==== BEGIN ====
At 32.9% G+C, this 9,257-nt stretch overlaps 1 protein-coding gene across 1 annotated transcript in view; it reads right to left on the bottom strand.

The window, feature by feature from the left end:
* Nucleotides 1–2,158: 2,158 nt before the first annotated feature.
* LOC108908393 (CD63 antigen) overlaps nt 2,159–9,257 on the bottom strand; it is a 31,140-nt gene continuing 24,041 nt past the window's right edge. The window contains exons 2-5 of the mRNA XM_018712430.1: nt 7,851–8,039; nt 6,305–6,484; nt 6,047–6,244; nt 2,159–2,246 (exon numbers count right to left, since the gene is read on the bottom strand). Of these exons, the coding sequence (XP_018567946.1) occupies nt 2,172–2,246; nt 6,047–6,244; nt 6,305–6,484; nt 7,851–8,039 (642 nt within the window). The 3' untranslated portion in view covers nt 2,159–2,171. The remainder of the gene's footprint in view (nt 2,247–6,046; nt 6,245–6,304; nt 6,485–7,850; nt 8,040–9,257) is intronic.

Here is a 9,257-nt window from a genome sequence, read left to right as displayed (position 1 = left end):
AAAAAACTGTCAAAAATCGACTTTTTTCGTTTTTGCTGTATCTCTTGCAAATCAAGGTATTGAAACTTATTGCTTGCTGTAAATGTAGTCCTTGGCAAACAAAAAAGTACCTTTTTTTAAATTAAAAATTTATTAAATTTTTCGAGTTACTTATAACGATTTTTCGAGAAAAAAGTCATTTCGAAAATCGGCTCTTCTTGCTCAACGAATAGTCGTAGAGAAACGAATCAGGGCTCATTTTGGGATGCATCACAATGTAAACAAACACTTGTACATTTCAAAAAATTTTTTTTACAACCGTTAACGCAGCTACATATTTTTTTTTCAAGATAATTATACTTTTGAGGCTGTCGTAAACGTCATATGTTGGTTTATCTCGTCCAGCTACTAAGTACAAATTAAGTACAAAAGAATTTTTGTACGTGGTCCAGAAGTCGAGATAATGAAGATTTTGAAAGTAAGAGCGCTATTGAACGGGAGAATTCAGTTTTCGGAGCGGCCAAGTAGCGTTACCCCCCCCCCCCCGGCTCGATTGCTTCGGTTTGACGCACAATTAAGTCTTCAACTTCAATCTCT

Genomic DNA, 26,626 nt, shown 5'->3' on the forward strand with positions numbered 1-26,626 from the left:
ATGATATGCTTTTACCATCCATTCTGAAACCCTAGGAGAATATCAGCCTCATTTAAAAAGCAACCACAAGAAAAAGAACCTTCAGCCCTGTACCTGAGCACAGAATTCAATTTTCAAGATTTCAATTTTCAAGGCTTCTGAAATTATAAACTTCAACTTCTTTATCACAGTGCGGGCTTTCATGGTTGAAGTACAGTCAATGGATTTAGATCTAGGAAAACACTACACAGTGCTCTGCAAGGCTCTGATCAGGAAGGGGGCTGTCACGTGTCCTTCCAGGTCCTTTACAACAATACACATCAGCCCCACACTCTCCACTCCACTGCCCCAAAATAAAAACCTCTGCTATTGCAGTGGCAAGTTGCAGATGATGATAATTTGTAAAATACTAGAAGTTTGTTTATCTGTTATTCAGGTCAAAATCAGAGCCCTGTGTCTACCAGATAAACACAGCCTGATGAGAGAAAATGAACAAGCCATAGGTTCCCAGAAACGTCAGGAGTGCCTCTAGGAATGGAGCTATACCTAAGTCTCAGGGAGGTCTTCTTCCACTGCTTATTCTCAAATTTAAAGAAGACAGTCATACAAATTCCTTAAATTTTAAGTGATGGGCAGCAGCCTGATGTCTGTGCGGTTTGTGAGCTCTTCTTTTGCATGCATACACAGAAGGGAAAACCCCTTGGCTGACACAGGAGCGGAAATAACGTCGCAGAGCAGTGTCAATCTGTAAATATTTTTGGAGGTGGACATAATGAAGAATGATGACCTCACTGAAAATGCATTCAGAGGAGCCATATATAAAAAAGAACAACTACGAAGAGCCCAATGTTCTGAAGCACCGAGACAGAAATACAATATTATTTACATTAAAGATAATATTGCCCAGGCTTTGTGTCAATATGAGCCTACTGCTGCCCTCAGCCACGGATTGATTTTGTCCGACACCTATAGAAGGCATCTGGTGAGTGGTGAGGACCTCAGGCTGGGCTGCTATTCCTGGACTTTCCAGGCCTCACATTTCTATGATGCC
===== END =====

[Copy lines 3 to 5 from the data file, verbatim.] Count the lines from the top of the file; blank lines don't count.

* Nucleotides 1–2,158: 2,158 nt before the first annotated feature.
* LOC108908393 (CD63 antigen) overlaps nt 2,159–9,257 on the bottom strand; it is a 31,140-nt gene continuing 24,041 nt past the window's right edge. The window contains exons 2-5 of the mRNA XM_018712430.1: nt 7,851–8,039; nt 6,305–6,484; nt 6,047–6,244; nt 2,159–2,246 (exon numbers count right to left, since the gene is read on the bottom strand). Of these exons, the coding sequence (XP_018567946.1) occupies nt 2,172–2,246; nt 6,047–6,244; nt 6,305–6,484; nt 7,851–8,039 (642 nt within the window). The 3' untranslated portion in view covers nt 2,159–2,171. The remainder of the gene's footprint in view (nt 2,247–6,046; nt 6,245–6,304; nt 6,485–7,850; nt 8,040–9,257) is intronic.

Here is a 9,257-nt window from a genome sequence, read left to right as displayed (position 1 = left end):